Ransomware is one of the most pervasive cyber threats today. It’s also one of the most insidious because, unlike almost every other type of malware, ransomware not only compromises your data but also blocks you from accessing it permanently unless you pay up. Without a doubt, this has become the single biggest headache for businesses. Small and medium-sized enterprises are especially vulnerable to ransomware attacks because they lack the resources and security expertise that larger companies have, making it very difficult for these companies to handle ransomware attacks. To protect your business against these kinds of cyber threats, there are some things you can do to mitigate damage and risk. This guide will walk you through essential measures that every organization should take to protect its critical data from getting locked away by hackers or encrypted forever.
Ensure Software Is Always Up to Date
With sophisticated threats coming at businesses from all directions, it’s essential to update the software on your computers, servers, and network devices as soon as patches become available. While this might seem like a minor thing, it’s actually a major contributing factor to how well your business will withstand an attack. Don’t wait for the last minute to update critical software. Instead, make it a regular part of your IT maintenance plan, and set up automatic updates for everything as soon as patches are available. This is one way to help ensure that you won’t miss installing the latest security patches, which could leave your organization vulnerable to malware threats.
Install a Solid Firewall and VPN
Another key way to protect your business against cyber threats is to install a firewall and a VPN. A firewall is an essential security resource that blocks malicious traffic from reaching your network. A VPN, on the other hand, creates a secure connection between your business network and remote users. For maximum protection, you’ll want to install both a firewall and VPN on every computer that connects to your business network. You can also install them on your servers, switches, routers, and other network devices. In addition to blocking malicious traffic and encrypting sensitive data, firewalls and VPNs also come with features that can help you respond to ransomware attacks. Firewalls can automatically block denial-of-service attacks, while VPNs can be used to cut off infected computers from the rest of your network.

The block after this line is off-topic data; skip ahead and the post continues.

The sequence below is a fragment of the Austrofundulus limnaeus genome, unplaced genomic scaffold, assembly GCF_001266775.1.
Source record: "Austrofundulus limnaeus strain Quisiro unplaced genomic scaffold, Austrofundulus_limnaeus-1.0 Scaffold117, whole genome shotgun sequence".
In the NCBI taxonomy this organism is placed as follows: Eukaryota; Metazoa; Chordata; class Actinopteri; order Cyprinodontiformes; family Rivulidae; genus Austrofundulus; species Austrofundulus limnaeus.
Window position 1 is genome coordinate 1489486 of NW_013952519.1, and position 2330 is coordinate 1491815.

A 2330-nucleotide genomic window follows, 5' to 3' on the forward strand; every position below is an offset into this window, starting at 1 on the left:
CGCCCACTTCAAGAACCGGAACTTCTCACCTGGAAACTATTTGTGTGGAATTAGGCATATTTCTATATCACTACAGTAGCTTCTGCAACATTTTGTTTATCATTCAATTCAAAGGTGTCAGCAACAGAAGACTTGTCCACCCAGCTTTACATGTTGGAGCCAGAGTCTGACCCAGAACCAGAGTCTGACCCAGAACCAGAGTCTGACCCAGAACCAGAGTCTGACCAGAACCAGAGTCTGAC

Use Strong Encryption
Strong encryption is one of the best ways to protect your sensitive data from prying eyes. You can use it to encrypt everything from emails to documents, as well as communications between computers and servers. When it comes to protecting yourself against ransomware, strong encryption is especially important when it comes to storing your data. You should encrypt sensitive data on your computers or at the very least make sure it’s encrypted in transit. Many cloud storage providers also offer built-in encryption that you should take advantage of. In addition to protecting your sensitive data from hackers, encryption can also help you protect yourself against ransomware attacks. Since many ransomware strains don’t have the capability to break strong encryption, your data might be safe even if your computer gets infected.
Back up your data constantly
Regularly backing up your data is an essential part of protecting yourself against ransomware. In fact, it’s one of the best ways to respond to an attack and avoid paying the ransom. Most businesses should be backing up their data to both an on-site and off-site location. Ideally, you’re taking multiple backups at different points in time to create what’s known as a “data replication” strategy. This helps ensure that you have access to the most recent version of all your data. You can use a cloud-based service to back up your data or invest in an on-site backup solution, such as a network-attached storage (NAS) device.
Ransomware Protection With Proactive DLP
A data loss prevention (DLP) solution can help protect your organization against ransomware by blocking emails containing malicious links or attachments. DLPs can be set up to scan emails, attachments, and even inside the file transfer protocol (FTP) for specific keywords that indicate a file is malicious. For example, if a user emails you with a file name that begins with “Virus:”, that’s a pretty obvious sign that something’s not right. If your business uses Microsoft Office 365, you can also use the Office Ransomware Protection feature to block malicious emails, attachments, and file types from infecting your computer.
Ransomware has become one of the most dangerous cyber threats that businesses face. However, it’s also one of the easiest threats to protect against with a few precautions. This guide will walk you through essential measures that every organization should take to protect its critical data from getting locked away by hackers or encrypted forever. When it comes to ransomware, there are two things you can do to protect your business: be proactive and be prepared. Ransomware is preventable, and you can take steps to minimize the damage if you ever do get infected. With the right cybersecurity tools and proactive security measures, you can significantly reduce the risks that come with ransomware attacks.